The hajj is like Lourdes and the Vatican and dozens of other shrines and popular international holiday destinations all rolled into one, with the added difficulty that the hajj is concentrated in a very short period of time while the rest can be visited throughout the entire year.
The hajj has many other effects. One of the largest voluntary population movements in history, the hajj is a major unifying factor for Islam, helping to spread standard messages about the ideal forms of Islam from the holy city outward to the fringes of the Islamic world. By the same token, it also makes the holy city a fertile site for the spread of heretical religious messages to Muslims from all over. 
Cancellation of the hajj does more than dash the dreams of hundreds of thousands of Muslims, snatching away, virtually at the last minute, what many have spent a lifetime saving for and looking forward to. The cancellation also robs them of an intense religious experience. In the religious imaginary of Muslims, the hajj is not merely an obligation, a set of rituals that must be fulfilled at least once in a lifetime, with rigorous attention to the precise elements of behavior and inner intention. The journey itself, those rituals, the careful performance of all the details of the hajj, are greater than the sum of their parts. All pilgrims must lay aside their normal clothing and put on instead special, identical wear for the hajj; all of them take part in the same mass circling of the Ka’ba; all of them cast stones at a particular spot; and so on. The experience goes far beyond the dry as dust daily repetition of the rituals of religious behavior at home. It brings the individual hajjis back to their far-flung communities as living and inspiring parts of the universe collective that is Islam.
The loss of all that is thus more than the cancellation of a trip. It is more than simply the temporary postponement of a private enjoyment or a personal satisfaction. It creates a huge hollow in the religious experience, the religious dreams, the entire religious being of Muslims the world over, individual and mass, one that the commonsensical explanation of medical emergency can do little to resolve. In so doing, it also presents a challenge to the legitimacy of the Saudi regime in Arabia.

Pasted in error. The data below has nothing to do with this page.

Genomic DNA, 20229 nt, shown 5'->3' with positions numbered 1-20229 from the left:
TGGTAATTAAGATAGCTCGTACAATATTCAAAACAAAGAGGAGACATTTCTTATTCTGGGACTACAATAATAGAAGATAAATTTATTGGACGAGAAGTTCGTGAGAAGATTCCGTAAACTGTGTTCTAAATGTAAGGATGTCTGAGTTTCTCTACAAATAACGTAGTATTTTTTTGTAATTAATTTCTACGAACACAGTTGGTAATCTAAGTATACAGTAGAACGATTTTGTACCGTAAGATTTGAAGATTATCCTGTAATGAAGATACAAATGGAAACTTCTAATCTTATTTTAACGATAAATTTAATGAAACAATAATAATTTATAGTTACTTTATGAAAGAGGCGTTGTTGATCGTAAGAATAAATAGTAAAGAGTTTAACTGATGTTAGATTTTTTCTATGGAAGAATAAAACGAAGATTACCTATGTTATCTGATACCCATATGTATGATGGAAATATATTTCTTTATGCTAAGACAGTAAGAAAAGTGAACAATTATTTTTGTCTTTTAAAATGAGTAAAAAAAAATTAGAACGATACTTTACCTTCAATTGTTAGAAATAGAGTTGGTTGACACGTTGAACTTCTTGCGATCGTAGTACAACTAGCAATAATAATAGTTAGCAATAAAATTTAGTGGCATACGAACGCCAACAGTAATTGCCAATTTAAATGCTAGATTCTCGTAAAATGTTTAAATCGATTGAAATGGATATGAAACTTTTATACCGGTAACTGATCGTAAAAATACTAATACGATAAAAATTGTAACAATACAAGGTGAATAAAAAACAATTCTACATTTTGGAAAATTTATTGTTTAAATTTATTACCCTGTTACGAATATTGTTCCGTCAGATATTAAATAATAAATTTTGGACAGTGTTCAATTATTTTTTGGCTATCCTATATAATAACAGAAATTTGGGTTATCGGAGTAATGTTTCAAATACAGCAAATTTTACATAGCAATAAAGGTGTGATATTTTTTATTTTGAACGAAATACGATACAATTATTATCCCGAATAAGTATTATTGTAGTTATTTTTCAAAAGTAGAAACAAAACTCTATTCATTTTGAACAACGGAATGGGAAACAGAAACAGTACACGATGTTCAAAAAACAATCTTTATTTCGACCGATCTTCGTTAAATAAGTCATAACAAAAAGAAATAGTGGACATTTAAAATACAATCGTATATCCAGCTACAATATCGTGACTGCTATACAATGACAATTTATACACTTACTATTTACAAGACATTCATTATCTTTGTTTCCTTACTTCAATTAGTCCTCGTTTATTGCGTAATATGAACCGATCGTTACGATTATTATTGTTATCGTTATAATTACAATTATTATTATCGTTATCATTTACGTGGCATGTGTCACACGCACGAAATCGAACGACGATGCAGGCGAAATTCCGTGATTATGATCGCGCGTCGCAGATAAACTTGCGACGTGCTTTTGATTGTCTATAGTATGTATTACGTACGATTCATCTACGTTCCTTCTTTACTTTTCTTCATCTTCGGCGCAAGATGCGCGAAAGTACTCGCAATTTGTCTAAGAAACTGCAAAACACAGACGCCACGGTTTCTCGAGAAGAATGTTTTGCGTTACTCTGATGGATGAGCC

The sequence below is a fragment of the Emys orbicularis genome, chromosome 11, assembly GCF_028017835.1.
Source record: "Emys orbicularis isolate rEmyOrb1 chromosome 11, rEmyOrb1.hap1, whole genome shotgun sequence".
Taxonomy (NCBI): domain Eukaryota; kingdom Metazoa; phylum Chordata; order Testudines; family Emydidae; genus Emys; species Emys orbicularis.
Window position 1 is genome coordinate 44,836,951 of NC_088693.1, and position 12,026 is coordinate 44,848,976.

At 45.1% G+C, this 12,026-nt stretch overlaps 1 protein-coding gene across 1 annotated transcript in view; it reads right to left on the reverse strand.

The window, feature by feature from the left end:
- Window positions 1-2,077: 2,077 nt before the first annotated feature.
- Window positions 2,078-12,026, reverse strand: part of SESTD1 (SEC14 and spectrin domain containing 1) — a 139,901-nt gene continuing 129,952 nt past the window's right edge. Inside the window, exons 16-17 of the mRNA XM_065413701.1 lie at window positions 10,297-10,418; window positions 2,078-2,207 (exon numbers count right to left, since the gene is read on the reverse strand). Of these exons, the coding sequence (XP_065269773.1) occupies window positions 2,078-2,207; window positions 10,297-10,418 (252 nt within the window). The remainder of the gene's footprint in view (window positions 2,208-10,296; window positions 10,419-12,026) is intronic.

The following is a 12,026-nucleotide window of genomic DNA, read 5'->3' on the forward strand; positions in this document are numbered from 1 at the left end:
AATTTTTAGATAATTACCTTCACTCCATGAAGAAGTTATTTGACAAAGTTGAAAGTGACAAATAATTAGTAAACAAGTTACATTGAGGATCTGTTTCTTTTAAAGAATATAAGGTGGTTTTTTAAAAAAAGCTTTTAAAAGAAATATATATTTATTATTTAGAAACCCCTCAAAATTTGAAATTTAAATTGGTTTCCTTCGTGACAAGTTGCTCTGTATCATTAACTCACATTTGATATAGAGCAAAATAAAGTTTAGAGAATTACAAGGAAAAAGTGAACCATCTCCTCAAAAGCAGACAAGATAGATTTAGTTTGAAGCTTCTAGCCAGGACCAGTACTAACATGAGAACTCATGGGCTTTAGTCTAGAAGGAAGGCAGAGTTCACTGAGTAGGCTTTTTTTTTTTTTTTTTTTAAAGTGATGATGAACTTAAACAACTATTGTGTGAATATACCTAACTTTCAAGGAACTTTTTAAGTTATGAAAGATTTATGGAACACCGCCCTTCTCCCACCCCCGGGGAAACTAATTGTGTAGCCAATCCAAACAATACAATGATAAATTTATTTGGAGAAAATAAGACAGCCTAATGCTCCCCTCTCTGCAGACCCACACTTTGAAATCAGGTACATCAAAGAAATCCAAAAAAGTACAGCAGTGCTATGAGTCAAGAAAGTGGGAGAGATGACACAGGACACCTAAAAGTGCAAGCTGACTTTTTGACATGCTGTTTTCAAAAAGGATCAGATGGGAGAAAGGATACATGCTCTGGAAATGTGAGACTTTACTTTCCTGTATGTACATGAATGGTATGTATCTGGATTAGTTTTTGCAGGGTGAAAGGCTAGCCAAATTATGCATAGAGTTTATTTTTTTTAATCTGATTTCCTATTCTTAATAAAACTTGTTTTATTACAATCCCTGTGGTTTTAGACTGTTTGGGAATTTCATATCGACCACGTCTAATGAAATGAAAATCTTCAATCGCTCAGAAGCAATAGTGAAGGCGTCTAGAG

The Saudis present themselves as Guardians of the Two Holy Cities of Mecca and Medina. The role this gives them, as facilitators and protectors of one of the holiest of Islamic rituals, constitutes a major element in their self-legitimation as rulers.
Now, the cancellation of the hajj damages this claim to legitimacy at a stroke. This is not the only problem facing the Saudi dynasty. We need to think only of botched attempts to prop up the economy, based on exports of oil and gas and the hajj itself; of Saudi involvement in the bottomless pit of the bloody imbroglio and humanitarian disaster in Yemen; and of the telenovela-like murder of Jamal Khashoggi in 2018 in Istanbul. The Saudi dynasty has treated the kingdom and the very faith of the center of Islam almost as a private family business and cash cow for a century. How it deals with the economic, religious, and broader political fallout of cancellation of this central pillar of Islamic practice will tell us much about its ability to survive.


Image: A Saudi police officer prays in front of the Ka’ba, the cubic building at the Grand Mosque, in Mecca, Saudi Arabia, March 7, 2020. (Photo: AP)

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David J. Wasserstein

Author, David J. Wasserstein, is a professor of history and Eugene Greener Jr. Professor of Jewish Studies at Vanderbilt University. Before Vanderbilt, he taught Islamic History at Tel Aviv University. His most recent book is Black Banners of ISIS: The Roots of the New Caliphate (Yale, 2017).